As he would go on to explain in his book, Wells felt terrible during his pregame routine, and not just from the hangover. He was bouncing curveballs and missing his spots in the bullpen, but then-pitching coach Mel Stottlemyre continued to sing his praises for a strong warm-up. Wells though he was nuts. The Twinkies had won four of their last five games but were without banged up leadoff man Todd Walker, who brought a .382/.420/.551 batting line into the series.

The first batter of the game nearly ended the whole thing before it all started. Matt Lawton swatted a 2-1 pitch to deep left field, but Chad Curtis corralled it for the first of 27 outs. Brent Gates popped out on an 0-2 pitch for the second out, and Paul Molitor grounded the first pitch to second for the third out of the inning. Stottlemyre greeted Wells with a “Way to go, Boom-ER!” in the dugout while opposing starter LaTroy Hawkins danced around a Derek Jeter single for a scoreless first inning.

The ball didn’t leave the infield in the second inning, as Marty Cordova grounded out back to Wells, Ron Coomer struck out, and Alex Ochoa popped out into foul territory behind the plate. Another 13 pitches, another “Way to go, Boom-ER!” in the dugout. Bernie Williams created a run in the bottom half of the second, scoring on a wild pitch after he’d doubled to lead off the frame and gone to third on a passed ball. Wells struck out Jon Shave to open the third, but catcher Javier Valentin worked the count full and started fouling off pitches. The ninth pitch of the at-bat froze him for called strike three, and Boomer followed that up by whiffing Pat Meares to strike out the side. “Way to go, Boom-ER!”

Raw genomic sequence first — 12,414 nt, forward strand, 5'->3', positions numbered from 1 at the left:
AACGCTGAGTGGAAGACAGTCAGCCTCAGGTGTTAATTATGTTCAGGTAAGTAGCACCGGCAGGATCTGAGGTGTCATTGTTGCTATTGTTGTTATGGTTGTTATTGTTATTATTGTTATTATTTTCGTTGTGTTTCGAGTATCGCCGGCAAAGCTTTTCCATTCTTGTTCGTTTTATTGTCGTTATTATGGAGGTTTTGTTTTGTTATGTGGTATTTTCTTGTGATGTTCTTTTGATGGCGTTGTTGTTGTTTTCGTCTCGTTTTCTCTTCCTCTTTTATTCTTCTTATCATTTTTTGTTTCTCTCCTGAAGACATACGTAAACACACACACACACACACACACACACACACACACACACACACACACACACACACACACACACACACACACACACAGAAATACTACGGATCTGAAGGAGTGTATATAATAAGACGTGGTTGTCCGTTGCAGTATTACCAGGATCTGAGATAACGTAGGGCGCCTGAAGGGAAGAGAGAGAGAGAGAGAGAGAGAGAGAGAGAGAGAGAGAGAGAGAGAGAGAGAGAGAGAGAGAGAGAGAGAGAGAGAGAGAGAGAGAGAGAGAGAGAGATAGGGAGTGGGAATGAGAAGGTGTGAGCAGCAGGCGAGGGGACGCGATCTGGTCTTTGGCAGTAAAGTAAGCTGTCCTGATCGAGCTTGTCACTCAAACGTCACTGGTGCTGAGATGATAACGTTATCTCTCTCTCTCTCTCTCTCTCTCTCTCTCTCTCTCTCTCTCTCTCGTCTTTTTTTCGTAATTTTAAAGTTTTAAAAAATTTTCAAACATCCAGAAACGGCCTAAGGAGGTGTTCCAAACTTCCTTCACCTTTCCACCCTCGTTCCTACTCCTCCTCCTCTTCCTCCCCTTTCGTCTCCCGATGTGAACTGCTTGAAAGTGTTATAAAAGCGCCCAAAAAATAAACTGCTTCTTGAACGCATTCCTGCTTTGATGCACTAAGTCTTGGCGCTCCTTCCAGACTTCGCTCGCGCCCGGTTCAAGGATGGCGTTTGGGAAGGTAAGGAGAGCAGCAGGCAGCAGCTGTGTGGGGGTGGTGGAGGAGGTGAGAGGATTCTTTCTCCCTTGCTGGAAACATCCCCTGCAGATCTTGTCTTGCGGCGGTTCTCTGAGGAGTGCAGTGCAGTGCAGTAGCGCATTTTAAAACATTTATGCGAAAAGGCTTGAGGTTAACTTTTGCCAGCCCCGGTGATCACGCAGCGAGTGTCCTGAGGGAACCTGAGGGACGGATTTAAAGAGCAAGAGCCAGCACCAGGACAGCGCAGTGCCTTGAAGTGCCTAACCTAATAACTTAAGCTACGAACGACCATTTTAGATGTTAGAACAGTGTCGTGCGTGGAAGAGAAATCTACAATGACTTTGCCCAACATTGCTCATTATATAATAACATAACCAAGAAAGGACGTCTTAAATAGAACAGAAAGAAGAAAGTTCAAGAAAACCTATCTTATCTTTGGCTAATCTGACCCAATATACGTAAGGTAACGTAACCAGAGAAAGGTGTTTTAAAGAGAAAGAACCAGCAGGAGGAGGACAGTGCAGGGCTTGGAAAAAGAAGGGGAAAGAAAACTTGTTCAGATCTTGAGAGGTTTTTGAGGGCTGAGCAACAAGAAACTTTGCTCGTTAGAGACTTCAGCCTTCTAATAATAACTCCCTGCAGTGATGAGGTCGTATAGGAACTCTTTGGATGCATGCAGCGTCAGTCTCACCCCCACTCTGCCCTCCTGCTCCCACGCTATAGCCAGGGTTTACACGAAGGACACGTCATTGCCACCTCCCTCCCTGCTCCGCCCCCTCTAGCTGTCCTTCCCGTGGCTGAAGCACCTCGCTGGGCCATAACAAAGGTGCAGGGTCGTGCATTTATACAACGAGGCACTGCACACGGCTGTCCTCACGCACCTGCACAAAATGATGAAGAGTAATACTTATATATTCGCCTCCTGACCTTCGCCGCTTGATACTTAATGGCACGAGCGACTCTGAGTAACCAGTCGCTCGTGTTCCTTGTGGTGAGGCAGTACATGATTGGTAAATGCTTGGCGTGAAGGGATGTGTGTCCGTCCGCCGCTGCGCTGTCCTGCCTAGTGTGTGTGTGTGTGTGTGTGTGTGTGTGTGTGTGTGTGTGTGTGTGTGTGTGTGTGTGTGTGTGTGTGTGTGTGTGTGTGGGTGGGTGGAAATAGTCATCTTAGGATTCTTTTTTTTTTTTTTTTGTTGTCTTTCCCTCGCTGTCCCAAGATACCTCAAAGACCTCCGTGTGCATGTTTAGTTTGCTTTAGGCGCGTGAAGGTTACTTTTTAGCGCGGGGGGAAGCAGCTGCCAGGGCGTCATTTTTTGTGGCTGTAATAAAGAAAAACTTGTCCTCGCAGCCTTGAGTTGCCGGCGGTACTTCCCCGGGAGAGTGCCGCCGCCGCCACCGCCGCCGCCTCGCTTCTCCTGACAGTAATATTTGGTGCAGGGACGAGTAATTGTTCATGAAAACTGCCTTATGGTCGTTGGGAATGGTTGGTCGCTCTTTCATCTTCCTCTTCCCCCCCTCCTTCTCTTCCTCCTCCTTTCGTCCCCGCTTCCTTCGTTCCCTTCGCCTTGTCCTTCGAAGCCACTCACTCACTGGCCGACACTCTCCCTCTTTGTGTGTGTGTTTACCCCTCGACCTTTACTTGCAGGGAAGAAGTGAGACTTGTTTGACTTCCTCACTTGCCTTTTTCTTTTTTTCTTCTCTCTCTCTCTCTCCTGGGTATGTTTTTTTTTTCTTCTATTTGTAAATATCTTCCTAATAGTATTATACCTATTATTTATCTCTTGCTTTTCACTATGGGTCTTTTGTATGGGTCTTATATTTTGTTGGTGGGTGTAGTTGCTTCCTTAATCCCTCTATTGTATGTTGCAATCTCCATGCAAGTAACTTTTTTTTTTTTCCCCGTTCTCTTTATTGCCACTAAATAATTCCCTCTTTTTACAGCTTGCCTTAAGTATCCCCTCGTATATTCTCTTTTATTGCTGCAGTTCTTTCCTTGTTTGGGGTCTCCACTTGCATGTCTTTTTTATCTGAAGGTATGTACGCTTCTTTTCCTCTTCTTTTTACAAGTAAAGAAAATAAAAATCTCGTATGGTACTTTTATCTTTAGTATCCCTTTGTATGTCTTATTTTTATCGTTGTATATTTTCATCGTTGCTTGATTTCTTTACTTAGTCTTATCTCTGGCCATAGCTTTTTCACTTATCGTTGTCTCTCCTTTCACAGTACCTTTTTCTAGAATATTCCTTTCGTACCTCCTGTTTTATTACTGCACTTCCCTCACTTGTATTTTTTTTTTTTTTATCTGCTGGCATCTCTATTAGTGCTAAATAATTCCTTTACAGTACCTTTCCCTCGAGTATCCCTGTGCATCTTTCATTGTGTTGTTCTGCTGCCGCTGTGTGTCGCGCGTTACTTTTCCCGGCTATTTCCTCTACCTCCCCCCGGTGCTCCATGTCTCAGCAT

Hawkins tossed a 1-2-3 inning, then Wells sat down Lawton, Gates, and Molitor on an infield pop-up, a strikeout, and a fly ball to left. Bernie added a second run on a solo homer in the bottom of the fourth while Wells needed just a dozen pitches in the top of the fifth; two strikeouts and a ground ball. Hawkins followed up with another perfect frame, as did Wells in the top of the sixth with another dozen pitches, another two strikeouts, and another fly ball. Another “Way to go, Boom-ER!” greeted him in the dugout.